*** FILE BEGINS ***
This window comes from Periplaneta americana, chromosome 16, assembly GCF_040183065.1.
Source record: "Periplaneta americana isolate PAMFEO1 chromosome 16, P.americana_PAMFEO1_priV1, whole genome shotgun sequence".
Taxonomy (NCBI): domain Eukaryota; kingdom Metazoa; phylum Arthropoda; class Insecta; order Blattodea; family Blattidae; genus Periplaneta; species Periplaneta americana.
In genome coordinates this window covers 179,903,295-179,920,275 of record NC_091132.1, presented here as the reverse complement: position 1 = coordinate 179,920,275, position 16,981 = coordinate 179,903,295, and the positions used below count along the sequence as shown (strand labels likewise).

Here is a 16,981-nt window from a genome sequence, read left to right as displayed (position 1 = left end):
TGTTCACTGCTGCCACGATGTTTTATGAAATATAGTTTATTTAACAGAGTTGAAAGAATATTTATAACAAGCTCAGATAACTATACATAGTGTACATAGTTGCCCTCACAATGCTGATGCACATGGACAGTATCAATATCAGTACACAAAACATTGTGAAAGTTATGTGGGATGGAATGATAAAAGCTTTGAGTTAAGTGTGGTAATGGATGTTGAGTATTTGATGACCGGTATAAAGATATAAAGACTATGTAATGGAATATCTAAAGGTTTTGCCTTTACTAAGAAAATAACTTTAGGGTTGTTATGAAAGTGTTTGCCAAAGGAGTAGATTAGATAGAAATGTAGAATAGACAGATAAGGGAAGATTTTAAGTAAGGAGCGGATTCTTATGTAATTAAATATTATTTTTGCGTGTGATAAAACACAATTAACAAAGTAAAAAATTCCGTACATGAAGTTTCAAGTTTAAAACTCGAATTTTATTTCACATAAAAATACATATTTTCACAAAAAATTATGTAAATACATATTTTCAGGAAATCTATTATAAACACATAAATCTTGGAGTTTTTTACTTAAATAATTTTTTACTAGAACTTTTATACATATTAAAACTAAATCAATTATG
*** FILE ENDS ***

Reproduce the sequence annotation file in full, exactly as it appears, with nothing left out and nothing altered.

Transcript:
This window comes from Periplaneta americana, chromosome 16, assembly GCF_040183065.1.
Source record: "Periplaneta americana isolate PAMFEO1 chromosome 16, P.americana_PAMFEO1_priV1, whole genome shotgun sequence".
Taxonomy (NCBI): domain Eukaryota; kingdom Metazoa; phylum Arthropoda; class Insecta; order Blattodea; family Blattidae; genus Periplaneta; species Periplaneta americana.
In genome coordinates this window covers 179,903,295-179,920,275 of record NC_091132.1, presented here as the reverse complement: position 1 = coordinate 179,920,275, position 16,981 = coordinate 179,903,295, and the positions used below count along the sequence as shown (strand labels likewise).

Here is a 16,981-nt window from a genome sequence, read left to right as displayed (position 1 = left end):
TGTTCACTGCTGCCACGATGTTTTATGAAATATAGTTTATTTAACAGAGTTGAAAGAATATTTATAACAAGCTCAGATAACTATACATAGTGTACATAGTTGCCCTCACAATGCTGATGCACATGGACAGTATCAATATCAGTACACAAAACATTGTGAAAGTTATGTGGGATGGAATGATAAAAGCTTTGAGTTAAGTGTGGTAATGGATGTTGAGTATTTGATGACCGGTATAAAGATATAAAGACTATGTAATGGAATATCTAAAGGTTTTGCCTTTACTAAGAAAATAACTTTAGGGTTGTTATGAAAGTGTTTGCCAAAGGAGTAGATTAGATAGAAATGTAGAATAGACAGATAAGGGAAGATTTTAAGTAAGGAGCGGATTCTTATGTAATTAAATATTATTTTTGCGTGTGATAAAACACAATTAACAAAGTAAAAAATTCCGTACATGAAGTTTCAAGTTTAAAACTCGAATTTTATTTCACATAAAAATACATATTTTCACAAAAAATTATGTAAATACATATTTTCAGGAAATCTATTATAAACACATAAATCTTGGAGTTTTTTACTTAAATAATTTTTTACTAGAACTTTTATACATATTAAAACTAAATCAATTATG